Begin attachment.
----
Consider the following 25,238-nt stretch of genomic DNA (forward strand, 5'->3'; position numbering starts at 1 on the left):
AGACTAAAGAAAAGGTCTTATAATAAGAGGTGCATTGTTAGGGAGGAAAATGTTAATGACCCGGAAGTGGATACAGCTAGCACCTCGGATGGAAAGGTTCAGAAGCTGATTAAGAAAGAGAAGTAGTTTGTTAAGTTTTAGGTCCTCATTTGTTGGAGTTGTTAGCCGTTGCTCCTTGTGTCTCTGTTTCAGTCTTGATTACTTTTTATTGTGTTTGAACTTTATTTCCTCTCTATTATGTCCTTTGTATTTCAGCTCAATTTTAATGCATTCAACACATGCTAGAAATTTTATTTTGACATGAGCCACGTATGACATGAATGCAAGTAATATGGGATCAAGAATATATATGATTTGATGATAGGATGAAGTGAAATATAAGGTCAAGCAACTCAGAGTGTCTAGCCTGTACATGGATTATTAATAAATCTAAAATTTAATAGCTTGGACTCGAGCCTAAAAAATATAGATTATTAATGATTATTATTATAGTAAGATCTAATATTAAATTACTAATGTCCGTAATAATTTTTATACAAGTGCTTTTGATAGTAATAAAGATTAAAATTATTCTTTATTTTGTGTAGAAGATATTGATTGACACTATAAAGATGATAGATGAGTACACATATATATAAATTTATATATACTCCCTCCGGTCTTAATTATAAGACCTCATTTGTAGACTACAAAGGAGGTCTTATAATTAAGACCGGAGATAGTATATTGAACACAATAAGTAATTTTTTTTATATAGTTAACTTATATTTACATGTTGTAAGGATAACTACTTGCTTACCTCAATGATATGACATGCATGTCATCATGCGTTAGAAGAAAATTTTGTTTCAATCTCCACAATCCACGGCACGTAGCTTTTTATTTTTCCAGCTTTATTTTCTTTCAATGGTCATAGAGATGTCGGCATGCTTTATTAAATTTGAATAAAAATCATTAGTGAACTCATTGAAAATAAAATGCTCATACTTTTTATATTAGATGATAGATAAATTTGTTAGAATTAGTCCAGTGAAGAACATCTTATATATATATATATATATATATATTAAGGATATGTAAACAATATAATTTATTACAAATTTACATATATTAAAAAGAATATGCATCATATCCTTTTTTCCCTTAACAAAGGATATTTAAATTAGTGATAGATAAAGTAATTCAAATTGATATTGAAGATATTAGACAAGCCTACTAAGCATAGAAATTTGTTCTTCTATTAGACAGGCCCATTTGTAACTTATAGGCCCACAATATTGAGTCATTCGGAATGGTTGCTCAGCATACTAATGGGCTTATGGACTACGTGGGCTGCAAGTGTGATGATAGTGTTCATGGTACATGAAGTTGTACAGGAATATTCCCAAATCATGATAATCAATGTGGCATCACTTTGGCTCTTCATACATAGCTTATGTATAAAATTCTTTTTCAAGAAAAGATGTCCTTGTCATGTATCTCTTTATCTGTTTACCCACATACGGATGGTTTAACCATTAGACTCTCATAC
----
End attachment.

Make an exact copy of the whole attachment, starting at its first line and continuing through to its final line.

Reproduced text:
Consider the following 25,238-nt stretch of genomic DNA (forward strand, 5'->3'; position numbering starts at 1 on the left):
AGACTAAAGAAAAGGTCTTATAATAAGAGGTGCATTGTTAGGGAGGAAAATGTTAATGACCCGGAAGTGGATACAGCTAGCACCTCGGATGGAAAGGTTCAGAAGCTGATTAAGAAAGAGAAGTAGTTTGTTAAGTTTTAGGTCCTCATTTGTTGGAGTTGTTAGCCGTTGCTCCTTGTGTCTCTGTTTCAGTCTTGATTACTTTTTATTGTGTTTGAACTTTATTTCCTCTCTATTATGTCCTTTGTATTTCAGCTCAATTTTAATGCATTCAACACATGCTAGAAATTTTATTTTGACATGAGCCACGTATGACATGAATGCAAGTAATATGGGATCAAGAATATATATGATTTGATGATAGGATGAAGTGAAATATAAGGTCAAGCAACTCAGAGTGTCTAGCCTGTACATGGATTATTAATAAATCTAAAATTTAATAGCTTGGACTCGAGCCTAAAAAATATAGATTATTAATGATTATTATTATAGTAAGATCTAATATTAAATTACTAATGTCCGTAATAATTTTTATACAAGTGCTTTTGATAGTAATAAAGATTAAAATTATTCTTTATTTTGTGTAGAAGATATTGATTGACACTATAAAGATGATAGATGAGTACACATATATATAAATTTATATATACTCCCTCCGGTCTTAATTATAAGACCTCATTTGTAGACTACAAAGGAGGTCTTATAATTAAGACCGGAGATAGTATATTGAACACAATAAGTAATTTTTTTTATATAGTTAACTTATATTTACATGTTGTAAGGATAACTACTTGCTTACCTCAATGATATGACATGCATGTCATCATGCGTTAGAAGAAAATTTTGTTTCAATCTCCACAATCCACGGCACGTAGCTTTTTATTTTTCCAGCTTTATTTTCTTTCAATGGTCATAGAGATGTCGGCATGCTTTATTAAATTTGAATAAAAATCATTAGTGAACTCATTGAAAATAAAATGCTCATACTTTTTATATTAGATGATAGATAAATTTGTTAGAATTAGTCCAGTGAAGAACATCTTATATATATATATATATATATATATTAAGGATATGTAAACAATATAATTTATTACAAATTTACATATATTAAAAAGAATATGCATCATATCCTTTTTTCCCTTAACAAAGGATATTTAAATTAGTGATAGATAAAGTAATTCAAATTGATATTGAAGATATTAGACAAGCCTACTAAGCATAGAAATTTGTTCTTCTATTAGACAGGCCCATTTGTAACTTATAGGCCCACAATATTGAGTCATTCGGAATGGTTGCTCAGCATACTAATGGGCTTATGGACTACGTGGGCTGCAAGTGTGATGATAGTGTTCATGGTACATGAAGTTGTACAGGAATATTCCCAAATCATGATAATCAATGTGGCATCACTTTGGCTCTTCATACATAGCTTATGTATAAAATTCTTTTTCAAGAAAAGATGTCCTTGTCATGTATCTCTTTATCTGTTTACCCACATACGGATGGTTTAACCATTAGACTCTCATAC